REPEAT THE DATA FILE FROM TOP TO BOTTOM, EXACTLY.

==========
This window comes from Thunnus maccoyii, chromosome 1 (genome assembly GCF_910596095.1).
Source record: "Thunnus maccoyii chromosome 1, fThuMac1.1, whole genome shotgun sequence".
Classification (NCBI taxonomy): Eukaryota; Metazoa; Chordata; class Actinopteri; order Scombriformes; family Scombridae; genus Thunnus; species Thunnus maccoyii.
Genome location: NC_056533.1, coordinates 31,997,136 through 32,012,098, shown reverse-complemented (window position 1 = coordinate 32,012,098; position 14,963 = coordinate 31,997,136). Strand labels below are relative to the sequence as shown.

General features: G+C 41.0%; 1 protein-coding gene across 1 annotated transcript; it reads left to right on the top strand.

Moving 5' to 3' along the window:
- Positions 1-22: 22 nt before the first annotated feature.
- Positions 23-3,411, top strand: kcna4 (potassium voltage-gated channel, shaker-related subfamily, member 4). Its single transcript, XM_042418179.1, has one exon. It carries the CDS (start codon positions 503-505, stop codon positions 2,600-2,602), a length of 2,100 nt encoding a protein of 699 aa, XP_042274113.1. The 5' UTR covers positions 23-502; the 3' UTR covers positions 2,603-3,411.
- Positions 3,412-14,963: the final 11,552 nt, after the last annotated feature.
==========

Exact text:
This window comes from Thunnus maccoyii, chromosome 1 (genome assembly GCF_910596095.1).
Source record: "Thunnus maccoyii chromosome 1, fThuMac1.1, whole genome shotgun sequence".
Classification (NCBI taxonomy): Eukaryota; Metazoa; Chordata; class Actinopteri; order Scombriformes; family Scombridae; genus Thunnus; species Thunnus maccoyii.
Genome location: NC_056533.1, coordinates 31,997,136 through 32,012,098, shown reverse-complemented (window position 1 = coordinate 32,012,098; position 14,963 = coordinate 31,997,136). Strand labels below are relative to the sequence as shown.

General features: G+C 41.0%; 1 protein-coding gene across 1 annotated transcript; it reads left to right on the top strand.

Moving 5' to 3' along the window:
- Positions 1-22: 22 nt before the first annotated feature.
- Positions 23-3,411, top strand: kcna4 (potassium voltage-gated channel, shaker-related subfamily, member 4). Its single transcript, XM_042418179.1, has one exon. It carries the CDS (start codon positions 503-505, stop codon positions 2,600-2,602), a length of 2,100 nt encoding a protein of 699 aa, XP_042274113.1. The 5' UTR covers positions 23-502; the 3' UTR covers positions 2,603-3,411.
- Positions 3,412-14,963: the final 11,552 nt, after the last annotated feature.